I've been asked for advice on this topic many times by very different people, ranging from aspiring software engineers to their grandmothers. Apparently, finding a good answer to this question in Google is tricky - there are too many options to choose from, and way too many results lead to self-advertising of various hosting companies or overly biased opinions. Moreover, good advice on this topic changes every year, as new services become available. The following is my current answer to the question.

There are many possibilities for putting stuff out on the net, which differ in functionality, convenience and price. The answer to the question thus depends heavily on what actual need you want to solve. Here are the common needs along with possible solutions:

This is the most common case to start with, and in this case you**I need to share some files/photos with my friends.**

*do not need*to "host a webpage" at all. Your first sharing option is, of course, your favourite social network: Facebook, Google+, VK, or wherever you already have an account anyway. If the social network option is unsuitable for some reason (say, your files are too large), consider one of the multitude of file sharing services, such as Dropbox, OneDrive, Google Drive, Yandex Disk, or whatnot. All of them are easy to use and free up to a certain space usage limit (within several gigabytes). If you need more space, consider getting a paid account. Alternatively, if you work at a company or study in a university, ask if your company/university has an internal OwnCloud installation. University of Tartu has one, for example. Finally, if you only need to share pieces of text or code, consider services like pastebin or Gist.**I need to set up a one-page site, a landing page, a wiki, a blog, or the like.**

There are many great wiki systems, blogging, CMS or e-commerce solutions out there. They are reasonably easy to install and configure, if you have your own server, know the necessary system administration basics and have some hours to spare. In most situations, however, this would be an unnecessary waste of time. Numerous user-friendly services will let you set up a simple site without the need to bother with servers or any other technical details. Thus, if you need a wiki or a one-pager, try Google Sites or Wix, for example. If you are a developer and know your way around Git, consider Github Pages. If you need a typical personal blog, WordPress.com is a reasonable choice, although using your Facebook or Google+ account for blogging may often be even more reasonable. If you need a landing page with a visitor counter, Unbounce will help. If you want to sell stuff online, try E-bay. If all you need is a collaboratively editable document - why not use a simple Google Doc or a PiratePad?**I need to host a webapp.**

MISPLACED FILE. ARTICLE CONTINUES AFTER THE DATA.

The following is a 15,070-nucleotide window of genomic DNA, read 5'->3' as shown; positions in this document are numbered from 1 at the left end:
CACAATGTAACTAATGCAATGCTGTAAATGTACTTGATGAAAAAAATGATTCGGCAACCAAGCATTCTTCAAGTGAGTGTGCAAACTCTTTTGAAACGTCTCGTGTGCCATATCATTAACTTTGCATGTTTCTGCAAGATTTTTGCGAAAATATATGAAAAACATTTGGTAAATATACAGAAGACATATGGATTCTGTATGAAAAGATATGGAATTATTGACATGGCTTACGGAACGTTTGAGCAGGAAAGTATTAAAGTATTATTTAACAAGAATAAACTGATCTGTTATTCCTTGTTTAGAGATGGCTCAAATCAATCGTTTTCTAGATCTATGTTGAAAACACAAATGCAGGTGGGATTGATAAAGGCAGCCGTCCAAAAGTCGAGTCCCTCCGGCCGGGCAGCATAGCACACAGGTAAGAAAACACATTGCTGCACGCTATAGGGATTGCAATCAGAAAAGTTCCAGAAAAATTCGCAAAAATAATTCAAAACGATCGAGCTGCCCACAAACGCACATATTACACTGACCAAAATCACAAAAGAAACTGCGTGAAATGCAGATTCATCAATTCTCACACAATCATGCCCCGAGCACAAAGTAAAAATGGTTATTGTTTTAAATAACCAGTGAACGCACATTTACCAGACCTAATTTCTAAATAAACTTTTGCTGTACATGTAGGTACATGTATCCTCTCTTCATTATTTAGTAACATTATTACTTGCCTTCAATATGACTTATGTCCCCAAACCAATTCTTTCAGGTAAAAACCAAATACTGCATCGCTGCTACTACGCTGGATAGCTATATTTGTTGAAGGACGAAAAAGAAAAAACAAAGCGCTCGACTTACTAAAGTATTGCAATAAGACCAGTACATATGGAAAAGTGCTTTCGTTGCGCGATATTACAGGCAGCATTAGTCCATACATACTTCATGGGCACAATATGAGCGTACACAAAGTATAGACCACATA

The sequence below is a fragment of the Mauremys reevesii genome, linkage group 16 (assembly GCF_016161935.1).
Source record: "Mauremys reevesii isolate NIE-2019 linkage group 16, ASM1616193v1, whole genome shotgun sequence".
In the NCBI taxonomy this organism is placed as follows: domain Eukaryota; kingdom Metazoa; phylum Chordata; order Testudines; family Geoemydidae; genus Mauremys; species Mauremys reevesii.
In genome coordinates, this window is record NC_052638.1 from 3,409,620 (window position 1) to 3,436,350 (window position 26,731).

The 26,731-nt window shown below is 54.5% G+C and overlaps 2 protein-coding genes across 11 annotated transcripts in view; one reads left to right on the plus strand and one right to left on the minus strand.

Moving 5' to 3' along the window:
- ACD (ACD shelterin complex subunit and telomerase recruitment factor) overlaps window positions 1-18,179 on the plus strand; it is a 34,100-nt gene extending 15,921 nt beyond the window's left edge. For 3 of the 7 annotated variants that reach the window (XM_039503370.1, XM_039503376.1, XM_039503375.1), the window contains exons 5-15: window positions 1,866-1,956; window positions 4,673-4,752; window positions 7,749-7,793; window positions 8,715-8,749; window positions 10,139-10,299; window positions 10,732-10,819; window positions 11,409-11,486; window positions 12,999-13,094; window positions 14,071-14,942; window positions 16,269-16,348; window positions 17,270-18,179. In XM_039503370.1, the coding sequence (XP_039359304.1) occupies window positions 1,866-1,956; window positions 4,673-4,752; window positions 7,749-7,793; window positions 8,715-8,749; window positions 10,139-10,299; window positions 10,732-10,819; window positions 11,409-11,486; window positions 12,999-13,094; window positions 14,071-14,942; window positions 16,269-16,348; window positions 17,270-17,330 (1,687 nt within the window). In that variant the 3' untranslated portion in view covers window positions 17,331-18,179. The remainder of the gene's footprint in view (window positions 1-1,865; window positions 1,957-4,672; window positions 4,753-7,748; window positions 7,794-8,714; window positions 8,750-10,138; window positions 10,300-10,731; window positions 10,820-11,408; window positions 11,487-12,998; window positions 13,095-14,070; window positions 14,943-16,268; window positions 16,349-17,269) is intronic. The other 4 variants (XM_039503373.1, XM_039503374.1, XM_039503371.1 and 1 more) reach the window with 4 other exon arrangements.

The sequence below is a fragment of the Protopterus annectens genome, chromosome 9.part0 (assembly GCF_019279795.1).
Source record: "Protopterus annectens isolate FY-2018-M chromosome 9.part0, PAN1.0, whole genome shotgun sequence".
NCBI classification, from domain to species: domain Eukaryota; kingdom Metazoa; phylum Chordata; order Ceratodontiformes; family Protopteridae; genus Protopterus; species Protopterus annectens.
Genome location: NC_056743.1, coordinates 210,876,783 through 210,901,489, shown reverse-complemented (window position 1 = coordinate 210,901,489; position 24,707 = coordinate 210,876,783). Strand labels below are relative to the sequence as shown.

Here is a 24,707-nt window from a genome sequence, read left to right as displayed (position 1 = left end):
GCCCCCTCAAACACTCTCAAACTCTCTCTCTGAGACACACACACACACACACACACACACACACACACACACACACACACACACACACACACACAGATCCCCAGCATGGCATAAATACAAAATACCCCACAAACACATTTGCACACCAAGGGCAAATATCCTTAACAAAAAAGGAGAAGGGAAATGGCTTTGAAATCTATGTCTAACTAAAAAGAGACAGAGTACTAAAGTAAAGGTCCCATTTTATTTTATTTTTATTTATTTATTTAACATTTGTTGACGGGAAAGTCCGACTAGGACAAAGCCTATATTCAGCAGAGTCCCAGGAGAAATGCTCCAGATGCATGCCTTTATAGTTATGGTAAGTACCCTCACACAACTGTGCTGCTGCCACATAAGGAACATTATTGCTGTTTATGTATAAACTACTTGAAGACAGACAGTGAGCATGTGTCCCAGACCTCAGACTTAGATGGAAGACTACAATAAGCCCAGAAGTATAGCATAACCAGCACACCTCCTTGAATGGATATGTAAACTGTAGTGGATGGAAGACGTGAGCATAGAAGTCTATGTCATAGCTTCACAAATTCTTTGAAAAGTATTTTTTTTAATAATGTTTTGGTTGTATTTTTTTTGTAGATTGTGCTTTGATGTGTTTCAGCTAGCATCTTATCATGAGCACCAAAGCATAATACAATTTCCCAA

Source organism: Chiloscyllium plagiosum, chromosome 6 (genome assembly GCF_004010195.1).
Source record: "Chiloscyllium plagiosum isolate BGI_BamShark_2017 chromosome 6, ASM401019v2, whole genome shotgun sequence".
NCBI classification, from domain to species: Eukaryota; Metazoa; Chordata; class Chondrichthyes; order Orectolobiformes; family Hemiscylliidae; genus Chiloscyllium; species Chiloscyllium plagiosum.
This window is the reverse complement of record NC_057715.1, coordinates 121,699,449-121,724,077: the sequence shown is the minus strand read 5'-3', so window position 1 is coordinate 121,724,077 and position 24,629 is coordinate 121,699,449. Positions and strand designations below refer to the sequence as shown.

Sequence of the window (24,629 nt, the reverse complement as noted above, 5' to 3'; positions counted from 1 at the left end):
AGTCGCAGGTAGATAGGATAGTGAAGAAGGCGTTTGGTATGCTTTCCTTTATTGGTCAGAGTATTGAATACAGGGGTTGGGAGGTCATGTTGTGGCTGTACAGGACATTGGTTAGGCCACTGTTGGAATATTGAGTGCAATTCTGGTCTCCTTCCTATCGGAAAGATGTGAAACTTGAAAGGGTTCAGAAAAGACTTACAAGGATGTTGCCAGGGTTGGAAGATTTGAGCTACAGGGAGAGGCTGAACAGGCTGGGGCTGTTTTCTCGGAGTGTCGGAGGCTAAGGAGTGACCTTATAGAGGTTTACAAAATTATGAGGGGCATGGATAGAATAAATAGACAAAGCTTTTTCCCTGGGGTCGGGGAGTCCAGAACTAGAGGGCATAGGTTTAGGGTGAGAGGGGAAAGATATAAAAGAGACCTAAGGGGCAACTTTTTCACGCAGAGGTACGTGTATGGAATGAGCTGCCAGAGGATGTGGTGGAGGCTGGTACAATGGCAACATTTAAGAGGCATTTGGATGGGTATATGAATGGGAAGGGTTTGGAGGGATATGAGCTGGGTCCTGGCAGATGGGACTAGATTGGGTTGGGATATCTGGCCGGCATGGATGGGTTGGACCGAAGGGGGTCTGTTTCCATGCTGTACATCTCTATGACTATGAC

If you need to publicly host a*web application*you created, you have three general choices: deploying it to an*application container*, using a*virtual private server,*or relying on a*backend-as-a-service (BaaS) provider*.

The popular application container providers are Heroku, Google AppEngine, Amazon Elastic Beanstalk, Azure App Service or IBM BlueMix. None of them are free, but all offer some amount of free credits or "free tier" functionality (Amazon and IBM's free tiers are probably the most generous overall). Hosting your application in an app container is simple as you do not need to deal with server configuration, scalability and security. However, it is not very flexible (you cannot always set up every single detail to your liking) nor is it the cheapest option.

If you know your way around server administration, getting a*virtual private server*could be much more comfortable. The popular providers to consider here are Amazon AWS (expensive, but very feature-rich and with a great free tier), Microsoft Azure (expensive, but you get a sign-up credit to try things out), DigitalOcean (affordable and popular, the referral link gives you $10 bonus on sign-up), ScaleWay (cheap) or ArubaCloud (very cheap, albeit with slightly worse server uptime guarantees). If you are a university student, check out whether your university could provide you the server space for free.